This quote is my mantra right now. There's risk either way, whether I stay fearful or whether I take action towards growth. And so much good could come of allowing myself to blossom. So, here goes. I'll keep you updated on my progress.
A short film I acted in, DAYDREAMING by Eren Gulfidan, is screening at Lid Off Film Festival in Kansas this weekend. It's a surrealist narrative about a woman (played by me) who flees from her office and finds refuge in her unconscious. I had a blast making the film, we traveled by van - true indie film style - to shoot scenes on a beach, in a grassy field, and a motel. We even shot some scenes on the subway - first time I've done that - and I had to learn how to juggle balls for those. I have since become pretty good at juggling (!) and practice on my own. Check out the teaser for the film below!
I first met the director Eren years ago at an audition I got through Backstage, for a web series called Red Notice, a re-imagining of Dante's Inferno starring two women. I booked the job, and we've continued working together ever since. Currently we have a couple of projects in development and it's exciting to see this short film making the festival circuit now. Stay tuned for updates and more opportunities to see the film!
As an actor I favor playing characters who are leaders, powerful people who are sensual, intelligent, and independently minded. In the 5 years I've been freelancing as an actor I've only come across a handful of roles that meet that description. I'm grateful for the times I've gotten to play such characters, but I want to create more opportunities for myself and other female actors to tell stimulating narratives. I'm interested in taking on more of a leadership role in the generation of creative content, moving my creativity further up the production chain, and well before the audition room.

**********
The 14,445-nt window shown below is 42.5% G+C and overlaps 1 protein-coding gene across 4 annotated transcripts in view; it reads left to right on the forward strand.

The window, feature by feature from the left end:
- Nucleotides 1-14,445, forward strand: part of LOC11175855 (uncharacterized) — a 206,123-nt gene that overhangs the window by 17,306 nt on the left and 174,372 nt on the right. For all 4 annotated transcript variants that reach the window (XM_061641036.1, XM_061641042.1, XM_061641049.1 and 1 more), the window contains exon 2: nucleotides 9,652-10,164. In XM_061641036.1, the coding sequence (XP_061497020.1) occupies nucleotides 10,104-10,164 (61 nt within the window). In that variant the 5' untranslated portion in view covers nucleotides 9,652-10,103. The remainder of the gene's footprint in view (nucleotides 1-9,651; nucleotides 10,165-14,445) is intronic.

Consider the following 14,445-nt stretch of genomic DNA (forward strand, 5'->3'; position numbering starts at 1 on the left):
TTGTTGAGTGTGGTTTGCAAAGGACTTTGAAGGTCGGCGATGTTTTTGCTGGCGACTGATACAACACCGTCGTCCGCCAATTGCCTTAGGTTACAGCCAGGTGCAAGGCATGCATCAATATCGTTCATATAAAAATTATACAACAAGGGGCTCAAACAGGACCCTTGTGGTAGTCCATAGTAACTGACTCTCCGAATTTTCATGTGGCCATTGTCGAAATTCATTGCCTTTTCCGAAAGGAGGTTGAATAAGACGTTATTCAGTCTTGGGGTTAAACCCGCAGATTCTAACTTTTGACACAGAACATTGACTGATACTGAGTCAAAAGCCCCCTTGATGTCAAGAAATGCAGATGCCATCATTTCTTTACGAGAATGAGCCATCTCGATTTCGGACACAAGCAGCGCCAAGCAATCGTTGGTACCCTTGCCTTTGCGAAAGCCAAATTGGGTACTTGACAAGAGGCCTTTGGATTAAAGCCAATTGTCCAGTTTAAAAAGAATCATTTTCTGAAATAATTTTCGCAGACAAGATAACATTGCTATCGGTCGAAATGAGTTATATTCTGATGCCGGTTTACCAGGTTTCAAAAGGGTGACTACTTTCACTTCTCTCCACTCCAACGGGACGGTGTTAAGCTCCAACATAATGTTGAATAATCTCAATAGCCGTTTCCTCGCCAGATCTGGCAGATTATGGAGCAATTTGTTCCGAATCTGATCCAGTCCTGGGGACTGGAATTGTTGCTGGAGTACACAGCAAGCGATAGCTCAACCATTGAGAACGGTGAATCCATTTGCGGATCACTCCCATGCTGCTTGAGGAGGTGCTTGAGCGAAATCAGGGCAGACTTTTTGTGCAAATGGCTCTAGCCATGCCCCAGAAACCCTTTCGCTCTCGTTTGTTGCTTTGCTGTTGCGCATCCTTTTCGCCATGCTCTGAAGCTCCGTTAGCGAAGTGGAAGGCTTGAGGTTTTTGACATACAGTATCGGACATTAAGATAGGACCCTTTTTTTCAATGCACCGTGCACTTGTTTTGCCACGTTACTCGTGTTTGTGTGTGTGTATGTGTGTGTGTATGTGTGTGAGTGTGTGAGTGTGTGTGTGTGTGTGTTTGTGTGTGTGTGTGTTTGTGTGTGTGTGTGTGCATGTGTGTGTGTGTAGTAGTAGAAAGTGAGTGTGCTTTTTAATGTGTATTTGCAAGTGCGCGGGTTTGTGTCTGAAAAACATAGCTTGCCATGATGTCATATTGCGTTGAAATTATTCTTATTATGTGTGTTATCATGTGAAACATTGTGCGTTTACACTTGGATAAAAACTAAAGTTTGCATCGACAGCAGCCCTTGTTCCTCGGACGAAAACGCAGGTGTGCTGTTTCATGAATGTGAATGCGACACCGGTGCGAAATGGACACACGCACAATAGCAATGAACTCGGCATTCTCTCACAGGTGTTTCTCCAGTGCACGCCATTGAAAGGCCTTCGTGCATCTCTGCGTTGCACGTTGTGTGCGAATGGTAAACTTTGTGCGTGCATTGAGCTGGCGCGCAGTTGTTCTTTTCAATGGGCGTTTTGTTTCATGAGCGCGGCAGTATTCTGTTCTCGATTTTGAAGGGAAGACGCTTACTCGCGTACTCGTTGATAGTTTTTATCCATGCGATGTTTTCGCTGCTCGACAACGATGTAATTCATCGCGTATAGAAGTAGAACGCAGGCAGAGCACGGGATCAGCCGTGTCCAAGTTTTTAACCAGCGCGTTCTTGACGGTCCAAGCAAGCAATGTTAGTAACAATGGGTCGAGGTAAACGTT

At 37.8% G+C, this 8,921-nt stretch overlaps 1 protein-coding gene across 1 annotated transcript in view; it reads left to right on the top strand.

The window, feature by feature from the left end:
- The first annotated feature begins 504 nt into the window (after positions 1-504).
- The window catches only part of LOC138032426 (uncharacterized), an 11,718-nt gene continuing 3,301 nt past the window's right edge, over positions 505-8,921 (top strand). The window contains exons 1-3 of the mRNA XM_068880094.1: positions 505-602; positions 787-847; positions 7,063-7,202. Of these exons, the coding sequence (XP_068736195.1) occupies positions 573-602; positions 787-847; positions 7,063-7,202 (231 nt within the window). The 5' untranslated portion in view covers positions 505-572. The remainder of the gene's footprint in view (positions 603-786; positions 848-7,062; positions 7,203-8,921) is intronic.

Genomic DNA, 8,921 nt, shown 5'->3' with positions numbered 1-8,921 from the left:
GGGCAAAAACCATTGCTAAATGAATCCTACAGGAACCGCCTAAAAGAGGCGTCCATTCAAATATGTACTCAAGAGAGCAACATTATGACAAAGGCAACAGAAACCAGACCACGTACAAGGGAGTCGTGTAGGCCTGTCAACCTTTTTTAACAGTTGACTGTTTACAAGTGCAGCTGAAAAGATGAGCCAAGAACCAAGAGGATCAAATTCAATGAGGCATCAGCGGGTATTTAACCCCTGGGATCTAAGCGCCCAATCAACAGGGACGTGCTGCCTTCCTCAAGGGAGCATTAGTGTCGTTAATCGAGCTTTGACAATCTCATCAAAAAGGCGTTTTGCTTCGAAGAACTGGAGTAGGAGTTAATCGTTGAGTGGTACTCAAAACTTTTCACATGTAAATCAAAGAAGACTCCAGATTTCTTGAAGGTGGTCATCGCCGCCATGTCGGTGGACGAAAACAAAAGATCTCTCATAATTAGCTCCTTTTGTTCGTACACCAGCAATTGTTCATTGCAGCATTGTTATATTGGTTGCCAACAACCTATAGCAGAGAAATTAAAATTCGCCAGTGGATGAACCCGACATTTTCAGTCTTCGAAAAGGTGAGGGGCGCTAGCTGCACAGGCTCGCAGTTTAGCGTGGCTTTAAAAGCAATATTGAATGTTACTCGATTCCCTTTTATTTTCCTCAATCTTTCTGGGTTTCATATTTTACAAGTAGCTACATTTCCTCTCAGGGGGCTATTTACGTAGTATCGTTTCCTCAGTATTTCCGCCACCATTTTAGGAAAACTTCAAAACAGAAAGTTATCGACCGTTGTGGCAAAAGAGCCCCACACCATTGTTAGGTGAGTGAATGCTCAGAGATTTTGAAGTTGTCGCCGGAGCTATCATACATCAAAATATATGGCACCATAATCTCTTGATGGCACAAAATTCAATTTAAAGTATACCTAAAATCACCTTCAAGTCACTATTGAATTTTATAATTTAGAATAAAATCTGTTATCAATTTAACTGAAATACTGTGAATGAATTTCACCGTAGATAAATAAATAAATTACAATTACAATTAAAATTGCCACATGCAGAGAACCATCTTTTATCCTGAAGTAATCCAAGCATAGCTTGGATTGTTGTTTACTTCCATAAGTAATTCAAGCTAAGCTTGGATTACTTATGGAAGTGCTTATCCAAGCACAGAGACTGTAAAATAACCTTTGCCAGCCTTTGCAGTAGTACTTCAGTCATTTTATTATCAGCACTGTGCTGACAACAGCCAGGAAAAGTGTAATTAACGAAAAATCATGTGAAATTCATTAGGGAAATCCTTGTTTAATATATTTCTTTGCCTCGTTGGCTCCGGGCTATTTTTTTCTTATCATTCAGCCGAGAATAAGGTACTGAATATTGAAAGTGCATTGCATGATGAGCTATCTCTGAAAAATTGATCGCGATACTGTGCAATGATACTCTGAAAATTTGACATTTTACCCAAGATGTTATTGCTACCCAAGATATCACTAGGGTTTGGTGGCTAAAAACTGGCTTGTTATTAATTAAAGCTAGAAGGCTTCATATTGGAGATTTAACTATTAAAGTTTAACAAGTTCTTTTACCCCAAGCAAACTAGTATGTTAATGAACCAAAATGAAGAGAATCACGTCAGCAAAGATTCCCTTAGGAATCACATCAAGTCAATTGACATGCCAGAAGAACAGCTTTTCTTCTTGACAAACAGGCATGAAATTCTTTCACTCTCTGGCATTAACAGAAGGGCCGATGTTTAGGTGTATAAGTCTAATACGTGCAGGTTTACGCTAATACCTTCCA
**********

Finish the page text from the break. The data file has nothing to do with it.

To help further that interest, for the past year I've been doing social media & writing the blog at Tribeca Film Institute (TFI), a non profit that empowers storytellers with funding for their independent films, teaches film to public school students in NYC, and facilitates film screenings in prisons. Working at TFI I've been able to observe the independent filmmaking world, films produced mostly or completely outside of the major film studio system, and have learned a ton to guide me in my pursuit of greater roles for women.
The following are 10 observations I've made about independent filmmaking in the past year along with lessons learned from them. In no particular order of importance.
While these observations and lessons learned happened during the last year while I was doing social media for TFI, they in no way are meant to reflect the views and opinions of TFI.
I'm damn good at social media, and I love it. What does that mean? After graduating NYU, Tisch School of the Arts with a BFA in Theatre I immediately began developing my social media presence. I read LOADS of books and took LOTS of free seminars and basically surrounded myself with all things social media. I began developing a robust following that to date includes over 17,900 Twitter followers and 45,000 Facebook followers, + I'm verified on Facebook. That puts me at a combined social following of over 50,000. I've since gone on to take on various social media clients, both non profit, creative individuals, and corporate entities. Which has been a really cool, life-changing side benefit, but my initial impulse for engaging with social media was the understanding of how important it is for an acting career. Emphasis on career.